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joewho
Premium
join:2004-08-20
Dundee, IL
Reviews:
·Comcast

[Electrical] Bathroom switch.

Backround: I replaced the b'room countertop, fixture and sink, so then wifey wants new cabinet and light. Did everything necessary to go from surface mount to recessed. I also replaced the light over the cabinet.

Issue: The switch on the wall has a gfi outlet on one side and a single switch that controls the ceiling light, fan and cabinet light all at once. I bought a double switch to replace it so I can seperate the cab. light from the ceiling fixture. The current switch has two wires running to ground and two seperate black wires to two seperate terminals. When I take one wire off the terminal, all the lights go out. I was hoping only one would go out. Came here before doing anything else.
Here is the switch I purchased:
»www.westsidewholesale.com/levito···od9BMA_g
--

we're all connected


robbin
Premium,MVM
join:2000-09-21
Leander, TX
kudos:1

Pics please



mattmag
Premium,ExMod 2000-03
join:2000-04-09
NW Illinois
kudos:3
reply to joewho



You don't understand some basic electrical facts, and that is going to hinder your progress.

If the "two wires running to ground" are bare copper, then that is all they do; provide a ground for the switch housing. It normally should only have one connected, but it is likely being used as a splice point, which isn't the proper way of doing things.

Second, a switch does not provide a ground; it is only an on/off device, which either passes current through or does not. One of your two black wires is power coming "in" to the switch, (it will be "hot" at all times) the other is power "out". The wire going out splices into the different loads, either within that switch box (you will see a connector on the wire) or elsewhere, such as a junction box above the ceiling. If that second scenario is true, you can't easily separate the loads, it will have to be done at the junction box by running a new cable.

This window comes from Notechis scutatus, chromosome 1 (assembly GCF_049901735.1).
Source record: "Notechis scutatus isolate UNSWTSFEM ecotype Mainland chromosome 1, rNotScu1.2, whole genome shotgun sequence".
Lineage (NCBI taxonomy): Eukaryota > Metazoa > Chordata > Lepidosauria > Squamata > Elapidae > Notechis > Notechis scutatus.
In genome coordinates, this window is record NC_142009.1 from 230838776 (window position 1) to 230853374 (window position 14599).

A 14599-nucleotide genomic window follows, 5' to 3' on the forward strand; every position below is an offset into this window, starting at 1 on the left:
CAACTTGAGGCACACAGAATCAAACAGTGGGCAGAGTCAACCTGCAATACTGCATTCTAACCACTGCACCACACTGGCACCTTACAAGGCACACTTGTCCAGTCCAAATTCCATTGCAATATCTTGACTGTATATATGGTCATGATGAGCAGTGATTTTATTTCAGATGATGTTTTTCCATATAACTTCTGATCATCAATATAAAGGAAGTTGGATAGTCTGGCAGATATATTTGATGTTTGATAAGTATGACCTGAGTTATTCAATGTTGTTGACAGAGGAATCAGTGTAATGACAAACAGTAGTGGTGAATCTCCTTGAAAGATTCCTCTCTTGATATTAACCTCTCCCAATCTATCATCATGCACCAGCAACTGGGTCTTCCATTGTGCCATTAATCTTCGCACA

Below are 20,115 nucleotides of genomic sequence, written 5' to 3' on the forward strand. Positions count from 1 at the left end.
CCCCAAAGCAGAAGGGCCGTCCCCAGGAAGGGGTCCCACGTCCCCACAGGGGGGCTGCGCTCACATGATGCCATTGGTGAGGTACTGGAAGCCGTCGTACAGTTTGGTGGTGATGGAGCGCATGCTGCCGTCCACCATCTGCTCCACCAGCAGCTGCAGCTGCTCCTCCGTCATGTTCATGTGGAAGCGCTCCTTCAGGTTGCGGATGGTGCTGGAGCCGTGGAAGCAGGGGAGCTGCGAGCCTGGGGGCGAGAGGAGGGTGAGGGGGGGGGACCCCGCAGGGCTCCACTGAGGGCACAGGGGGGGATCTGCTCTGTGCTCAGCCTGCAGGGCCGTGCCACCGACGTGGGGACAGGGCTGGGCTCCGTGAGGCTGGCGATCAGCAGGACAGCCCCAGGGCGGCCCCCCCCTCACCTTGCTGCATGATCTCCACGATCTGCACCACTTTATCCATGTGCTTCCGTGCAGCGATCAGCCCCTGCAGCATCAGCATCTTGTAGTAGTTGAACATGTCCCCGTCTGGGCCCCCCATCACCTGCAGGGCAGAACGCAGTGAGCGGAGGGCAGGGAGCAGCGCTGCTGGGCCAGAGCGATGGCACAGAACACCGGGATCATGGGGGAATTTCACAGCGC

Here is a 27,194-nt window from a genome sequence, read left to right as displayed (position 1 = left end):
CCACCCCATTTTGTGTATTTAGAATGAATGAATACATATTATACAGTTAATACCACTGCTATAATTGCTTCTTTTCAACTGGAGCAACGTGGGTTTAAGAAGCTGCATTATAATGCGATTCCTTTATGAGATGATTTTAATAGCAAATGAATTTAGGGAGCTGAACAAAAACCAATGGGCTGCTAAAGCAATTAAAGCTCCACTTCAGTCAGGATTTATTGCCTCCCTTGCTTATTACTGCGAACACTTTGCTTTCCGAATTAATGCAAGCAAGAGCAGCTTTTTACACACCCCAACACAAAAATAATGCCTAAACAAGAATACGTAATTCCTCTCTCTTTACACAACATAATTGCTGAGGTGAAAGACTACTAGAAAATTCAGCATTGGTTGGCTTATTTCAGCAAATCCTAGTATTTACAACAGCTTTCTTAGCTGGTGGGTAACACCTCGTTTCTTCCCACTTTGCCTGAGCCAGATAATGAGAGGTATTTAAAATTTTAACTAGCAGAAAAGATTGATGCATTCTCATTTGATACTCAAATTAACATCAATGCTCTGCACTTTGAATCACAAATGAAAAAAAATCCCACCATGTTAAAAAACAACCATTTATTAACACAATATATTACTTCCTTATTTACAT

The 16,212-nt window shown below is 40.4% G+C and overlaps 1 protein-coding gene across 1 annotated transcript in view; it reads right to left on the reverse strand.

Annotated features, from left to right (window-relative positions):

Best get someone there who has some better working knowledge of electrical wiring methods.



Camelot One
Premium,MVM
join:2001-11-21
Greenwood, IN
kudos:2
reply to joewho

You might also make sure you didn't just remove a GFCI that is supposed to be protecting downstream outlets. (might even be in another bathroom)



nunya
Premium,MVM
join:2000-12-23
O Fallon, MO
kudos:12
Reviews:
·Charter
·voip.ms
·surpasshosting

1 recommendation

reply to joewho

There isn't magical switch that will break up the circuit for you. Each fixture will need a separate hot conductor if you want them individually switched (e.g. new wire probably needs to be run).
You should probably strongly consider hiring an electrician.
--
If someone refers to herself / himself as a "guru", they probably aren't.


joewho
Premium
join:2004-08-20
Dundee, IL
Reviews:
·Comcast
reply to joewho

Click for full size
Click for full size
Thanks for your replies. Didn't do anything with gfi. I'm pulled it all and got pictures. The ground wire broke on removal, it went to the cap as well as another short piece that was attached to a screw in the box. This was an fha repo, after the last owner did a lot of his own work. Note that the ground wire came straight from the wall to switch ground terminal and there is also a ground from the gfi to the switch.
--

we're all connected

joewho
Premium
join:2004-08-20
Dundee, IL
Reviews:
·Comcast

Click for full size

robbin
Premium,MVM
join:2000-09-21
Leander, TX
kudos:1
reply to robbin

said by robbin:

Pics please

Of the switch you are taking out and clear shots of all of the wires connected to it.

joewho
Premium
join:2004-08-20
Dundee, IL
Reviews:
·Comcast

switch is in the foreground, 2 black on one side and 2 green going to one terminal on the other. There are no other terminals on the switch. GFI is in the background. Black and white wires from basement go to the gfi. Then a black wire goes from gfi to switch and the white wire goes from gfi into the wall, to the fixtures I suppose. The other black wire goes from the switch to the fixtures too.The ground looks like bare aluminum, spliced.

the ground is spliced into copper which runs to the switch and another copper jumper goes from the switch to the gfi, which doesn't seem right.
--

we're all connected


robbin
Premium,MVM
join:2000-09-21
Leander, TX
kudos:1

You only have one lighting circuit in that box. The only way to switch the lights separately is to pull a new wire to whichever light does not have the light wire going directly to it.